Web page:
You know you’ve got a problem, if you’re a university, when people lose track of the sports scandals plaguing your institution. The new documentary, Disgraced (directed by Pat Kondelis) traces the 2003 death of Baylor basketball player Pat Dennehey and the ensuing attempts by head coach Dave Bliss and members of the University to cover it up. In the process, it sheds light on the corruption of much of college athletics, the hypocrisy of Christian institutions like Baylor, and the ways in which the fervent devotion to sports and faith contributes to a toxic environment that has allowed further abuses to take place.
From the SXSW description: Only one time in the long history of U.S. intercollegiate athletics has an athlete murdered a fellow athlete. Solving the murder would normally be the end of the story, but the murder of a Baylor basketball player at the hands of a teammate is where the mystery begins. In 2003 the world’s largest Baptist university had the worst team in a power house Big 12 division. To build a more competitive basketball program and thinking he would be a perfect fit, Baylor hired renowned coach Dave Bliss. Just as the entire Waco community was optimistic about the 2003-2004 season, quietly and suddenly, a Baylor player vanished without a trace.
Carlton Dotson and Dennehey were not only teammates, they were apparently fast friends. Which made Dennehey’s disappearance and Dotson leaving school all the more bizarre. After authorities spent three weeks search for Dennehey’s body, Dotson finally admitted to killing his friend, claiming it was in self defense. This is problematic for three reasons: players and friends say they never saw them argue or fight, Dennehey’s wounds show an execution-style killing, and Dotson exhibits increasingly erratic behavior (claiming to be a prophet and suddenly breaking into demented laughter). Dotson is currently in jail for Dennehey’s murder, but by the end of the film, no one watching can be quite sure that he is or that, at least, key parts of the story are missing and may never be uncovered.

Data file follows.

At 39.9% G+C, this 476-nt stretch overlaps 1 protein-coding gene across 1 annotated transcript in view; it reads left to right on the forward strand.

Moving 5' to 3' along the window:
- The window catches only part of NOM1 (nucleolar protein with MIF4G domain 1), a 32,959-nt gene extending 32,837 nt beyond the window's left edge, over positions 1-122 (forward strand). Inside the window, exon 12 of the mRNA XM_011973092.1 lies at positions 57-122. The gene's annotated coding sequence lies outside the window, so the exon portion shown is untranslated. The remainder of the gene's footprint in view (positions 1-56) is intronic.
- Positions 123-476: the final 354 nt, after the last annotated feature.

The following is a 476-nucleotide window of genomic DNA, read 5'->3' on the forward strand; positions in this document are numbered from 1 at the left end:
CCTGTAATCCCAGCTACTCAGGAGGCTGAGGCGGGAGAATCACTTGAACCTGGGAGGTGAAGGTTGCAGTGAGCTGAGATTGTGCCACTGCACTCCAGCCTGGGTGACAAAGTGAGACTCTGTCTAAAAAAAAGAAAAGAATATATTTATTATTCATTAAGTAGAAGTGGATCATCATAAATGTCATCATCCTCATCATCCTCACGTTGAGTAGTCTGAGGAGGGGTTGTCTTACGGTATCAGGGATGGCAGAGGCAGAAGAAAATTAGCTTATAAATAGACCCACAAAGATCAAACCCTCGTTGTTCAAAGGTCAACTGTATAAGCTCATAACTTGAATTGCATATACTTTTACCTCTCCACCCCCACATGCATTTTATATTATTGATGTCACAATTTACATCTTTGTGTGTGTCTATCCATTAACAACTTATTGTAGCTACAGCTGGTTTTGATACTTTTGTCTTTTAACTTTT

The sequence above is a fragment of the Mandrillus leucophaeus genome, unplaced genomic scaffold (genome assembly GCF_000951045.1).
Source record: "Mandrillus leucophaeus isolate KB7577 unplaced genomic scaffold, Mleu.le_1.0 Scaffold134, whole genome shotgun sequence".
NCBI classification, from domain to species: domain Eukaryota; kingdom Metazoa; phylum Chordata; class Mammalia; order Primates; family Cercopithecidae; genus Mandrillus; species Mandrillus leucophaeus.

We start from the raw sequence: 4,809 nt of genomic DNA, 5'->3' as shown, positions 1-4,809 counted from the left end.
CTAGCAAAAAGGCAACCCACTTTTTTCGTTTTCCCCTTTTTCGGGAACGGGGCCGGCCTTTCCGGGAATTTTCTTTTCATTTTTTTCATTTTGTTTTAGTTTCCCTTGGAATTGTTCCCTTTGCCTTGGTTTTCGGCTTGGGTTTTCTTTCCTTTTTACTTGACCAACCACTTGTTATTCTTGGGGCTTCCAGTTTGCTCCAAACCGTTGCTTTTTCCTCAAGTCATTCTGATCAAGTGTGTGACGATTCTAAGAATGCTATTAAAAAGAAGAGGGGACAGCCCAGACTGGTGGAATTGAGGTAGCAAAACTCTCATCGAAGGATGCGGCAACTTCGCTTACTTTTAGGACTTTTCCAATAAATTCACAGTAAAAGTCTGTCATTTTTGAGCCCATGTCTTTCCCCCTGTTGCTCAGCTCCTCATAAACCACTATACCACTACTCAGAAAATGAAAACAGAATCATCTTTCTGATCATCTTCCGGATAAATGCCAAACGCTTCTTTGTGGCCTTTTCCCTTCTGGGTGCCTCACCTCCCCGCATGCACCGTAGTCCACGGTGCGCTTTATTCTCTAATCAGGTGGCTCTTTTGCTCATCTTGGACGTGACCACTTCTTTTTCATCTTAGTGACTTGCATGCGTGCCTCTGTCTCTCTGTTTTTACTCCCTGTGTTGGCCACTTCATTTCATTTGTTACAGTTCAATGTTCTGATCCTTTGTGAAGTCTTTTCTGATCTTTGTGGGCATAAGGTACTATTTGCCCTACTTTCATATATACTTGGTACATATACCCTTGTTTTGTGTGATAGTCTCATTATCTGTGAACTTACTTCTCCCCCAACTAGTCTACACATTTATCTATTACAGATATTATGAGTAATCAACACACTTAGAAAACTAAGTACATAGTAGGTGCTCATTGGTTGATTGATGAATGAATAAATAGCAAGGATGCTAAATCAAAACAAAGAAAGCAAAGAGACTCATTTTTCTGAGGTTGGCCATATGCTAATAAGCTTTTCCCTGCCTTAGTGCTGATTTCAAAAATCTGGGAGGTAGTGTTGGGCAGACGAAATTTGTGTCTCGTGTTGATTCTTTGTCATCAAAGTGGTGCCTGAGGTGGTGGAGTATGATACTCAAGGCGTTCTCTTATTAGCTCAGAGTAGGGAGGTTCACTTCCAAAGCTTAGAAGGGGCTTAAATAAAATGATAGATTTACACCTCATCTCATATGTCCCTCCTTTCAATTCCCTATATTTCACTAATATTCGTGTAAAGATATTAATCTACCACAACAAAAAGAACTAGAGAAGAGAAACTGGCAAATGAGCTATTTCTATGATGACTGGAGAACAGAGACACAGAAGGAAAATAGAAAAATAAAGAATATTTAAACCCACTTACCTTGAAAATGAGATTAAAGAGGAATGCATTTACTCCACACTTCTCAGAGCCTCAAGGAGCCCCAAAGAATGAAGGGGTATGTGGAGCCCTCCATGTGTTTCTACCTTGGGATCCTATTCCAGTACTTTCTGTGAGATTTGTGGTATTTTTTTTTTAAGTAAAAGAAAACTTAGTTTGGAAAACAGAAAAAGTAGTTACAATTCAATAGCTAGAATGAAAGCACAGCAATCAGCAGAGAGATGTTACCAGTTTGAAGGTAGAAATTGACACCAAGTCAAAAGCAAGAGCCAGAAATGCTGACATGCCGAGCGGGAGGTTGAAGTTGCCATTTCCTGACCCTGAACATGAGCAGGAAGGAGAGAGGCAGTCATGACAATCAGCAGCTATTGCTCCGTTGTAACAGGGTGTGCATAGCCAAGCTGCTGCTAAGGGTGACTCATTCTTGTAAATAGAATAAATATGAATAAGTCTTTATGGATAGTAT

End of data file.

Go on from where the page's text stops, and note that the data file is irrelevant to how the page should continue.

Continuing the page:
Second, Baylor University–like many many other Division 1 collegiate athletics programs–is unwilling to take the hard, necessary actions to clean up their program. Given the recent sex abuse scandal with the Baylor football team, it is clear that theirs is a toxic environment that prides athletics over anything else. This is all even more troubling given Baylor’s Baptist Christian heritage.
And Bliss has used that same Christianity to rebuild his career. Suspended from coaching for 10 years for paying players, he is now the head coach for the Southern Christian University men’s basketball team. Bliss even wrote a book called Fall to Grace, which is another example of scandal-ridden influencers using Jesus to boost their PR campaign.
On the other hand, Disgraced witnesses another side of Christianity, one that speaks truth to power, or at least is grave enough to expose the powerful’s acts of corruption. Bliss’ former assistant coach Abar Rouse, stood up against Bliss and recorded his unraveling, did so from a place of deep faith and moral conviction.
Finally, Disgrace doesn’t address the reality that so many abuses–and Dennehey’s death–could be avoided if the NCAA would get its act together and clean up the rules that govern these athletes’–and coaches’–lives. Men like Bliss take every available angle and advantage to succeed, and if there’s one honest comment from his mouth, it’s his feeling of getting sucked further and further into that “darkness” in his pursuit to win.
Disgraced will air Friday, March 31st on Showtime.